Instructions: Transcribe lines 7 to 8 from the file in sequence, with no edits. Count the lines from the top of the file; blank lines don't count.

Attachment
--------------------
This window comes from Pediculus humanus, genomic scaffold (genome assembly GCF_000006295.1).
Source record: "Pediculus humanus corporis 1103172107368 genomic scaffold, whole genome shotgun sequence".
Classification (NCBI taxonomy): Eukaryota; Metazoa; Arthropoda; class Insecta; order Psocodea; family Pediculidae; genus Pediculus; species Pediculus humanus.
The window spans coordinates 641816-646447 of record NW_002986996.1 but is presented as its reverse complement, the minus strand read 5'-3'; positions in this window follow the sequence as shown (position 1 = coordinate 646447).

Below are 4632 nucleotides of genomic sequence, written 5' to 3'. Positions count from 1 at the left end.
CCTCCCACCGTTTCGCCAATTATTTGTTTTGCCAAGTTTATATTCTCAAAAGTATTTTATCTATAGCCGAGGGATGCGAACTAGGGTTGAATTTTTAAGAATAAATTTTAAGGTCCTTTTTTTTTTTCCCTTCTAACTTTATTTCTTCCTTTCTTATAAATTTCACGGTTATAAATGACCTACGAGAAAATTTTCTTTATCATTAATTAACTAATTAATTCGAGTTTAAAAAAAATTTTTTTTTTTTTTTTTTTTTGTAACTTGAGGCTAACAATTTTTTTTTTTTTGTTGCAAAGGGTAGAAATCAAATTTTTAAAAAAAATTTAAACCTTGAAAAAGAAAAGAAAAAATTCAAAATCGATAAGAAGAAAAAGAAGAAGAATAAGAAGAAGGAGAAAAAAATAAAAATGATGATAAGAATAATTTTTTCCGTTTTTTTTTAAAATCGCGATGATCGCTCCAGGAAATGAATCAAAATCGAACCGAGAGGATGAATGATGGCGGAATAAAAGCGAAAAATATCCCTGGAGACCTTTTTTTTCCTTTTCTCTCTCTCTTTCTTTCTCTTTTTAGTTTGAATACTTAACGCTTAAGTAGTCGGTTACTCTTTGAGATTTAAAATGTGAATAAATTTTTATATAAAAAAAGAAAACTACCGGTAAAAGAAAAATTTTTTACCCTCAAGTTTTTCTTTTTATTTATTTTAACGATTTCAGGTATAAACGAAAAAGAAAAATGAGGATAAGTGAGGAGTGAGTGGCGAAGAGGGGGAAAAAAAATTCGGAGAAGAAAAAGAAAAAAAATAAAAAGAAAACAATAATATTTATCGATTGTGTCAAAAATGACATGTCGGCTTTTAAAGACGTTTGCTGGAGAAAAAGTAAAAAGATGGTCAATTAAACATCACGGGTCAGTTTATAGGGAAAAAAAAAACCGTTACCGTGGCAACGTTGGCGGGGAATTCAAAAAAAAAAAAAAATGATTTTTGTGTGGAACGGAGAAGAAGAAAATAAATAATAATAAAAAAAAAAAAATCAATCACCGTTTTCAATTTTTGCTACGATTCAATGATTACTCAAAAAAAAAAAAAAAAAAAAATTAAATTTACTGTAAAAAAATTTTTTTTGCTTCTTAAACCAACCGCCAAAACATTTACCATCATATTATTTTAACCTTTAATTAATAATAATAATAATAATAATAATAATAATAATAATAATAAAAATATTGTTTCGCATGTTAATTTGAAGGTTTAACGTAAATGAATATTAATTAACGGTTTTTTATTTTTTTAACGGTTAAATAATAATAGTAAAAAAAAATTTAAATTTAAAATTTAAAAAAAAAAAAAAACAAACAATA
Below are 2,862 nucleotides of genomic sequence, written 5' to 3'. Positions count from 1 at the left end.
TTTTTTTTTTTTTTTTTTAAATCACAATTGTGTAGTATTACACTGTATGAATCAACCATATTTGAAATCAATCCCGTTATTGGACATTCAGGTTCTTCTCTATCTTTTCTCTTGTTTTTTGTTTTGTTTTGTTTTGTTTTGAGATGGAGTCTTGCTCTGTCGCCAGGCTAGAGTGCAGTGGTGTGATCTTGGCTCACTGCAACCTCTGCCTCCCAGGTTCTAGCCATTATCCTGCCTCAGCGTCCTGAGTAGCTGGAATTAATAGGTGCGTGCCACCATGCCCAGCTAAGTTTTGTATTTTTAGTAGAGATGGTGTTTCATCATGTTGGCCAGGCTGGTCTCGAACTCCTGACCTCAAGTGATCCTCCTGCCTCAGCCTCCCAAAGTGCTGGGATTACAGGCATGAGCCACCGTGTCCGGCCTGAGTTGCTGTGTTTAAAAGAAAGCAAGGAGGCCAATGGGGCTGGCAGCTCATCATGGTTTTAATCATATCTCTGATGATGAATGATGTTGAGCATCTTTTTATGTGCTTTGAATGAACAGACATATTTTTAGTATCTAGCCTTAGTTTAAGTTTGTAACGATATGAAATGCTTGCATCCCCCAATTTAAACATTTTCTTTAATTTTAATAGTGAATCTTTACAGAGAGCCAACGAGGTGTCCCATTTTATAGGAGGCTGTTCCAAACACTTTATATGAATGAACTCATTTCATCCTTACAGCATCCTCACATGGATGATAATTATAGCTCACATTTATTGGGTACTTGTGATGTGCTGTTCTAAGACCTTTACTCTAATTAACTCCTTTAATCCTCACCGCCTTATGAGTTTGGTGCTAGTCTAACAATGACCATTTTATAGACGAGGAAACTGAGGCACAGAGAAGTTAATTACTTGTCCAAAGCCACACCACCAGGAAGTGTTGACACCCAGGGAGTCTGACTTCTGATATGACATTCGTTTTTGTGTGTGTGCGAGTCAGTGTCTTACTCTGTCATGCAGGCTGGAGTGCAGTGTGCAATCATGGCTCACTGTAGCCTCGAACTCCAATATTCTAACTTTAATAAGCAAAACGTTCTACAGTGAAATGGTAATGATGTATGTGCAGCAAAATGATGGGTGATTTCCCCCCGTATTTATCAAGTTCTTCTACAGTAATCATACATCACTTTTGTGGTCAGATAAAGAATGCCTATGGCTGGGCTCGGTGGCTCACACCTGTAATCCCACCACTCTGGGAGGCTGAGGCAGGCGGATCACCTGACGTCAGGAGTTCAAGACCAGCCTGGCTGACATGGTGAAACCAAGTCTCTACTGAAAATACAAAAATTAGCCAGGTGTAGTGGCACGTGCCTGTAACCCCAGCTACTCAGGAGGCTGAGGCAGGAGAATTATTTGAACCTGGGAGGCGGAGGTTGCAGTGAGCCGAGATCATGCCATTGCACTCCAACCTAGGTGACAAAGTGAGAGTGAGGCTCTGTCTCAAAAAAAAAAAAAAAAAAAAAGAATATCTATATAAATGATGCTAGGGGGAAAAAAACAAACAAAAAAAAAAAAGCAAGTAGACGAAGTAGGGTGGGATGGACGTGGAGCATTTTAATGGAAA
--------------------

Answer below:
Below are 2,862 nucleotides of genomic sequence, written 5' to 3'. Positions count from 1 at the left end.
TTTTTTTTTTTTTTTTTTAAATCACAATTGTGTAGTATTACACTGTATGAATCAACCATATTTGAAATCAATCCCGTTATTGGACATTCAGGTTCTTCTCTATCTTTTCTCTTGTTTTTTGTTTTGTTTTGTTTTGTTTTGAGATGGAGTCTTGCTCTGTCGCCAGGCTAGAGTGCAGTGGTGTGATCTTGGCTCACTGCAACCTCTGCCTCCCAGGTTCTAGCCATTATCCTGCCTCAGCGTCCTGAGTAGCTGGAATTAATAGGTGCGTGCCACCATGCCCAGCTAAGTTTTGTATTTTTAGTAGAGATGGTGTTTCATCATGTTGGCCAGGCTGGTCTCGAACTCCTGACCTCAAGTGATCCTCCTGCCTCAGCCTCCCAAAGTGCTGGGATTACAGGCATGAGCCACCGTGTCCGGCCTGAGTTGCTGTGTTTAAAAGAAAGCAAGGAGGCCAATGGGGCTGGCAGCTCATCATGGTTTTAATCATATCTCTGATGATGAATGATGTTGAGCATCTTTTTATGTGCTTTGAATGAACAGACATATTTTTAGTATCTAGCCTTAGTTTAAGTTTGTAACGATATGAAATGCTTGCATCCCCCAATTTAAACATTTTCTTTAATTTTAATAGTGAATCTTTACAGAGAGCCAACGAGGTGTCCCATTTTATAGGAGGCTGTTCCAAACACTTTATATGAATGAACTCATTTCATCCTTACAGCATCCTCACATGGATGATAATTATAGCTCACATTTATTGGGTACTTGTGATGTGCTGTTCTAAGACCTTTACTCTAATTAACTCCTTTAATCCTCACCGCCTTATGAGTTTGGTGCTAGTCTAACAATGACCATTTTATAGACGAGGAAACTGAGGCACAGAGAAGTTAATTACTTGTCCAAAGCCACACCACCAGGAAGTGTTGACACCCAGGGAGTCTGACTTCTGATATGACATTCGTTTTTGTGTGTGTGCGAGTCAGTGTCTTACTCTGTCATGCAGGCTGGAGTGCAGTGTGCAATCATGGCTCACTGTAGCCTCGAACTCCAATATTCTAACTTTAATAAGCAAAACGTTCTACAGTGAAATGGTAATGATGTATGTGCAGCAAAATGATGGGTGATTTCCCCCCGTATTTATCAAGTTCTTCTACAGTAATCATACATCACTTTTGTGGTCAGATAAAGAATGCCTATGGCTGGGCTCGGTGGCTCACACCTGTAATCCCACCACTCTGGGAGGCTGAGGCAGGCGGATCACCTGACGTCAGGAGTTCAAGACCAGCCTGGCTGACATGGTGAAACCAAGTCTCTACTGAAAATACAAAAATTAGCCAGGTGTAGTGGCACGTGCCTGTAACCCCAGCTACTCAGGAGGCTGAGGCAGGAGAATTATTTGAACCTGGGAGGCGGAGGTTGCAGTGAGCCGAGATCATGCCATTGCACTCCAACCTAGGTGACAAAGTGAGAGTGAGGCTCTGTCTCAAAAAAAAAAAAAAAAAAAAAGAATATCTATATAAATGATGCTAGGGGGAAAAAAACAAACAAAAAAAAAAAAGCAAGTAGACGAAGTAGGGTGGGATGGACGTGGAGCATTTTAATGGAAA